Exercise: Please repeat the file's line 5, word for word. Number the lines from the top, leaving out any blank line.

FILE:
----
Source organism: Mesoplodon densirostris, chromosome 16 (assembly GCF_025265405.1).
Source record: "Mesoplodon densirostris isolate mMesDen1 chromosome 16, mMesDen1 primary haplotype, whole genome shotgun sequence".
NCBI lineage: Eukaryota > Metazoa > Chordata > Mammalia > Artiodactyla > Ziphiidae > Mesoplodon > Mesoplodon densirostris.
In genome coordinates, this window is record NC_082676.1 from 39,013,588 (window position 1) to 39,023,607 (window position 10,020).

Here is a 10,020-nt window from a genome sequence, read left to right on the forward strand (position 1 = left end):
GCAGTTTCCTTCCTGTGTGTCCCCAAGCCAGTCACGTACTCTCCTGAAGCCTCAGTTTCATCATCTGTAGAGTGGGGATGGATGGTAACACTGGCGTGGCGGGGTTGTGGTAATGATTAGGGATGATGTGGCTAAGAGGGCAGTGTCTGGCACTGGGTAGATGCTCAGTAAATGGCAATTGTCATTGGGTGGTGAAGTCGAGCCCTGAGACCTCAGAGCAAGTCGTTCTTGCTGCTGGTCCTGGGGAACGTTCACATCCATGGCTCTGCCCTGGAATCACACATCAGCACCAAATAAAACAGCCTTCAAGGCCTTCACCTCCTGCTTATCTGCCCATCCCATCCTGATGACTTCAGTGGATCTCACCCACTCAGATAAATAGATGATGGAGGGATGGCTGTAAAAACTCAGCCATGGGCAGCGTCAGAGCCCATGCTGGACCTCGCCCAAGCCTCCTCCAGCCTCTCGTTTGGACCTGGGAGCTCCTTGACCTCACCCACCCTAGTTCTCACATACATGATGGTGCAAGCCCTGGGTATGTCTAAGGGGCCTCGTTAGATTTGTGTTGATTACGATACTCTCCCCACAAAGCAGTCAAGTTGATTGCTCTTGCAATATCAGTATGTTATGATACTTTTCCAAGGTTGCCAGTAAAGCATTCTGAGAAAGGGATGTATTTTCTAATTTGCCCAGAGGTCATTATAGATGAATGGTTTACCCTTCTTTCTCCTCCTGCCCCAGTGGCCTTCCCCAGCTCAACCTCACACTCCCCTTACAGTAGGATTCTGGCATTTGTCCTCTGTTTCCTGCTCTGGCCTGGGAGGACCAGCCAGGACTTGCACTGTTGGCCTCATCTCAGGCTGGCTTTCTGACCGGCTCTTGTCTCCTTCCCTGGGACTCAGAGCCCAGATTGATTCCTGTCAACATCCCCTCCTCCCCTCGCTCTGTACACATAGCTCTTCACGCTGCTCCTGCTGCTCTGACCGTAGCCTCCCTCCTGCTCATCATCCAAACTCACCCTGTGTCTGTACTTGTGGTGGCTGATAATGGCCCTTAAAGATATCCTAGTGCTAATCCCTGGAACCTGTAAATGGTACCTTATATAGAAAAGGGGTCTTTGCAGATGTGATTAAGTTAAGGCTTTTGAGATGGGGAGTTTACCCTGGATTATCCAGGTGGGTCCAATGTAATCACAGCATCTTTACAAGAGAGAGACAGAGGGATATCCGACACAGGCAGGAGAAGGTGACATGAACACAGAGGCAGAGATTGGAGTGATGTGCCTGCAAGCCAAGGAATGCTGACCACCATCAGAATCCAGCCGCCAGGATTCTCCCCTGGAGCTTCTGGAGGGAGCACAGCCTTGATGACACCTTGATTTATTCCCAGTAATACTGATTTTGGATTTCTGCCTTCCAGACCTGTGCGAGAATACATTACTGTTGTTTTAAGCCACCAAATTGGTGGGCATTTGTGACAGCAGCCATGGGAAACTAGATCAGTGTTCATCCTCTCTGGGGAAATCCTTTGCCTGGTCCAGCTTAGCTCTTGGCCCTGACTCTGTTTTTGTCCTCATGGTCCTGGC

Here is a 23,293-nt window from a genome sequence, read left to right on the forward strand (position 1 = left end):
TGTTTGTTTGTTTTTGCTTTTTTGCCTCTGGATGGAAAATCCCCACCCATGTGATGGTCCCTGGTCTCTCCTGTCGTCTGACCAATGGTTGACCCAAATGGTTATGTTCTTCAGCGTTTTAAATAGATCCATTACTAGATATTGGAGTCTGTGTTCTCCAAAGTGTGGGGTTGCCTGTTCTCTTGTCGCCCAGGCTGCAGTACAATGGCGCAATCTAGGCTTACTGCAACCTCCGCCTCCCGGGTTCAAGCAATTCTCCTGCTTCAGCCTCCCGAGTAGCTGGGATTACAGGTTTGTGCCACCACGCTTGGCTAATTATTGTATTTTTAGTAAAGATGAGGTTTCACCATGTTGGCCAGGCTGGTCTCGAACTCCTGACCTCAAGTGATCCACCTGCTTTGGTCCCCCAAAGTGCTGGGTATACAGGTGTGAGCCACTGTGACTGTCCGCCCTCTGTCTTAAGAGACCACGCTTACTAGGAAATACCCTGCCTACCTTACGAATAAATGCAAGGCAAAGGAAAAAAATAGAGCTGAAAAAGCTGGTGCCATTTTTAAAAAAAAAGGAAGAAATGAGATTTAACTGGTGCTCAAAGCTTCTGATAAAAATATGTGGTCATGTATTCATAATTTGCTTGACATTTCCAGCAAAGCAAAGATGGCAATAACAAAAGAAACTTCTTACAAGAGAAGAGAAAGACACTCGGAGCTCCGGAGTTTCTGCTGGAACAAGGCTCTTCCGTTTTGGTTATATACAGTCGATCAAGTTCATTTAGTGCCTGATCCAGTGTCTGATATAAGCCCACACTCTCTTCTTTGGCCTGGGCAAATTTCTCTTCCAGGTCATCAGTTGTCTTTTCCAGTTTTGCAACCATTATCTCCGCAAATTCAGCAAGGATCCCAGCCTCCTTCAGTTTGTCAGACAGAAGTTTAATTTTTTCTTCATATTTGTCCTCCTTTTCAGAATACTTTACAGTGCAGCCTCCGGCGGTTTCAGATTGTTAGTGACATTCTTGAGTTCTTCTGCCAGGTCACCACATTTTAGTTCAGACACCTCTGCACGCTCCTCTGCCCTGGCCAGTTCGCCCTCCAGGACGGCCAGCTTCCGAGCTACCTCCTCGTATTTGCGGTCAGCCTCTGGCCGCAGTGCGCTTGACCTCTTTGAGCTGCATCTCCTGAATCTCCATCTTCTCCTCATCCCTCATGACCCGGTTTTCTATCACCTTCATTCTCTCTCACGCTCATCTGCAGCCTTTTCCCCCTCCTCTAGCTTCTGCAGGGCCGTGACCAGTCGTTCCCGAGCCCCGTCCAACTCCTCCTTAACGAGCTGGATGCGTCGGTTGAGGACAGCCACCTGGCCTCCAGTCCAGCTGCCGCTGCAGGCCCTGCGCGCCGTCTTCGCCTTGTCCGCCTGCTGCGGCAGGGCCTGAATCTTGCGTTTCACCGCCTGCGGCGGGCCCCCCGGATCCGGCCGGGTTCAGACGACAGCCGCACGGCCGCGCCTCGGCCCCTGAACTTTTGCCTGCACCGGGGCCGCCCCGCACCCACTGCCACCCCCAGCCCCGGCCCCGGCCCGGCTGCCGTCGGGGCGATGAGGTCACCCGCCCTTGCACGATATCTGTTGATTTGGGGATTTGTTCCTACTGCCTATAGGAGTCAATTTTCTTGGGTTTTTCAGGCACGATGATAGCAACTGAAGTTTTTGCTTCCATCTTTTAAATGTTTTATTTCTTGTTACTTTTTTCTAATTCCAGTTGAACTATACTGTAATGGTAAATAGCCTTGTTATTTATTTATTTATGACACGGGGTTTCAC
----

Here is a 10,020-nt window from a genome sequence, read left to right on the forward strand (position 1 = left end):